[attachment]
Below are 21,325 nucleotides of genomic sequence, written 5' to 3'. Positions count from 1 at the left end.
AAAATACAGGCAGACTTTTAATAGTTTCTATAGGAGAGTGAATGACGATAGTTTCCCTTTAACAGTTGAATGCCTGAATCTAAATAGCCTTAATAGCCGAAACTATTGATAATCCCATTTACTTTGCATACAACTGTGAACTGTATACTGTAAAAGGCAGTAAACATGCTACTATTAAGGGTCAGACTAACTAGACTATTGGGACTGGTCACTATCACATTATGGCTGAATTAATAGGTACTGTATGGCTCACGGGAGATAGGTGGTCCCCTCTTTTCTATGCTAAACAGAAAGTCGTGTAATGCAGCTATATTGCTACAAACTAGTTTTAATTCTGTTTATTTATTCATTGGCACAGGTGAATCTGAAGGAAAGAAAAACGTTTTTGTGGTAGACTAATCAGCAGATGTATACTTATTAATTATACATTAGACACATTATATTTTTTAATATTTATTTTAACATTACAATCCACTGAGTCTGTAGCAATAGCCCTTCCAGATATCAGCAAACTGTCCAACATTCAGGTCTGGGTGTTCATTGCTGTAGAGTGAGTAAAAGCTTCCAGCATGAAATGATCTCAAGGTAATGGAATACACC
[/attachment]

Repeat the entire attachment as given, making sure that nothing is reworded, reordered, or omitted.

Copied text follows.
Below are 21,325 nucleotides of genomic sequence, written 5' to 3'. Positions count from 1 at the left end.
AAAATACAGGCAGACTTTTAATAGTTTCTATAGGAGAGTGAATGACGATAGTTTCCCTTTAACAGTTGAATGCCTGAATCTAAATAGCCTTAATAGCCGAAACTATTGATAATCCCATTTACTTTGCATACAACTGTGAACTGTATACTGTAAAAGGCAGTAAACATGCTACTATTAAGGGTCAGACTAACTAGACTATTGGGACTGGTCACTATCACATTATGGCTGAATTAATAGGTACTGTATGGCTCACGGGAGATAGGTGGTCCCCTCTTTTCTATGCTAAACAGAAAGTCGTGTAATGCAGCTATATTGCTACAAACTAGTTTTAATTCTGTTTATTTATTCATTGGCACAGGTGAATCTGAAGGAAAGAAAAACGTTTTTGTGGTAGACTAATCAGCAGATGTATACTTATTAATTATACATTAGACACATTATATTTTTTAATATTTATTTTAACATTACAATCCACTGAGTCTGTAGCAATAGCCCTTCCAGATATCAGCAAACTGTCCAACATTCAGGTCTGGGTGTTCATTGCTGTAGAGTGAGTAAAAGCTTCCAGCATGAAATGATCTCAAGGTAATGGAATACACC